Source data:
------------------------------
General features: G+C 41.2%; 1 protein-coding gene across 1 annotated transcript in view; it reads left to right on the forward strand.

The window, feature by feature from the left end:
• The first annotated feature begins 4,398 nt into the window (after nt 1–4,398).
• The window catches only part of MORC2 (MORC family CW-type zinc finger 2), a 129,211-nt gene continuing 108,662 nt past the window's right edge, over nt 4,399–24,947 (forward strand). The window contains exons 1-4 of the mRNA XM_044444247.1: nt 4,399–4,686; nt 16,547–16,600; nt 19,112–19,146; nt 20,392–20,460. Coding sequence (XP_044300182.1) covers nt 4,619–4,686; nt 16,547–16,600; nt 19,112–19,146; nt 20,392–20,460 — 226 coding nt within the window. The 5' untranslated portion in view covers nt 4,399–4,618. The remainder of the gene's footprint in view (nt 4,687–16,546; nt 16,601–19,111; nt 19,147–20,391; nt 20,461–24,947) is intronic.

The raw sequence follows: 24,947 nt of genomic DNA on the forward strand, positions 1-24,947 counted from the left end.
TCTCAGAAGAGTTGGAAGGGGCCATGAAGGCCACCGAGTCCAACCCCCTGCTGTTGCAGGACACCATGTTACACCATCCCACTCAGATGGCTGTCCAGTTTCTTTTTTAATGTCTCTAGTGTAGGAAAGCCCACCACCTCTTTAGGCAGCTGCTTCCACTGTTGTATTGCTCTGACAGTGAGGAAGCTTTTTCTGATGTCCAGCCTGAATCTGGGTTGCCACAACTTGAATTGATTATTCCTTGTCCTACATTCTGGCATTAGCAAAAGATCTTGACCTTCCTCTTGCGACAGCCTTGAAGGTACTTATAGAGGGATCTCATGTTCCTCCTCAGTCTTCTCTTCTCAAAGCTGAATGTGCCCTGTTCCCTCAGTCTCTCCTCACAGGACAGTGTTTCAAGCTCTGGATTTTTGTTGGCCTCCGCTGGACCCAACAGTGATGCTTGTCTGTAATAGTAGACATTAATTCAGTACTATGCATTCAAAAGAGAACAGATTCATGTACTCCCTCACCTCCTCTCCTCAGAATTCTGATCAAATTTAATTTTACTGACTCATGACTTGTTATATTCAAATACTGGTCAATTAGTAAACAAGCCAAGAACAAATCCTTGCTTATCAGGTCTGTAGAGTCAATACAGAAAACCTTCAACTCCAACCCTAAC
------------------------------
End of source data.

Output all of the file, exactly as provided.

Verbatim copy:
General features: G+C 41.2%; 1 protein-coding gene across 1 annotated transcript in view; it reads left to right on the forward strand.

The window, feature by feature from the left end:
• The first annotated feature begins 4,398 nt into the window (after nt 1–4,398).
• The window catches only part of MORC2 (MORC family CW-type zinc finger 2), a 129,211-nt gene continuing 108,662 nt past the window's right edge, over nt 4,399–24,947 (forward strand). The window contains exons 1-4 of the mRNA XM_044444247.1: nt 4,399–4,686; nt 16,547–16,600; nt 19,112–19,146; nt 20,392–20,460. Coding sequence (XP_044300182.1) covers nt 4,619–4,686; nt 16,547–16,600; nt 19,112–19,146; nt 20,392–20,460 — 226 coding nt within the window. The 5' untranslated portion in view covers nt 4,399–4,618. The remainder of the gene's footprint in view (nt 4,687–16,546; nt 16,601–19,111; nt 19,147–20,391; nt 20,461–24,947) is intronic.

The raw sequence follows: 24,947 nt of genomic DNA on the forward strand, positions 1-24,947 counted from the left end.
TCTCAGAAGAGTTGGAAGGGGCCATGAAGGCCACCGAGTCCAACCCCCTGCTGTTGCAGGACACCATGTTACACCATCCCACTCAGATGGCTGTCCAGTTTCTTTTTTAATGTCTCTAGTGTAGGAAAGCCCACCACCTCTTTAGGCAGCTGCTTCCACTGTTGTATTGCTCTGACAGTGAGGAAGCTTTTTCTGATGTCCAGCCTGAATCTGGGTTGCCACAACTTGAATTGATTATTCCTTGTCCTACATTCTGGCATTAGCAAAAGATCTTGACCTTCCTCTTGCGACAGCCTTGAAGGTACTTATAGAGGGATCTCATGTTCCTCCTCAGTCTTCTCTTCTCAAAGCTGAATGTGCCCTGTTCCCTCAGTCTCTCCTCACAGGACAGTGTTTCAAGCTCTGGATTTTTGTTGGCCTCCGCTGGACCCAACAGTGATGCTTGTCTGTAATAGTAGACATTAATTCAGTACTATGCATTCAAAAGAGAACAGATTCATGTACTCCCTCACCTCCTCTCCTCAGAATTCTGATCAAATTTAATTTTACTGACTCATGACTTGTTATATTCAAATACTGGTCAATTAGTAAACAAGCCAAGAACAAATCCTTGCTTATCAGGTCTGTAGAGTCAATACAGAAAACCTTCAACTCCAACCCTAAC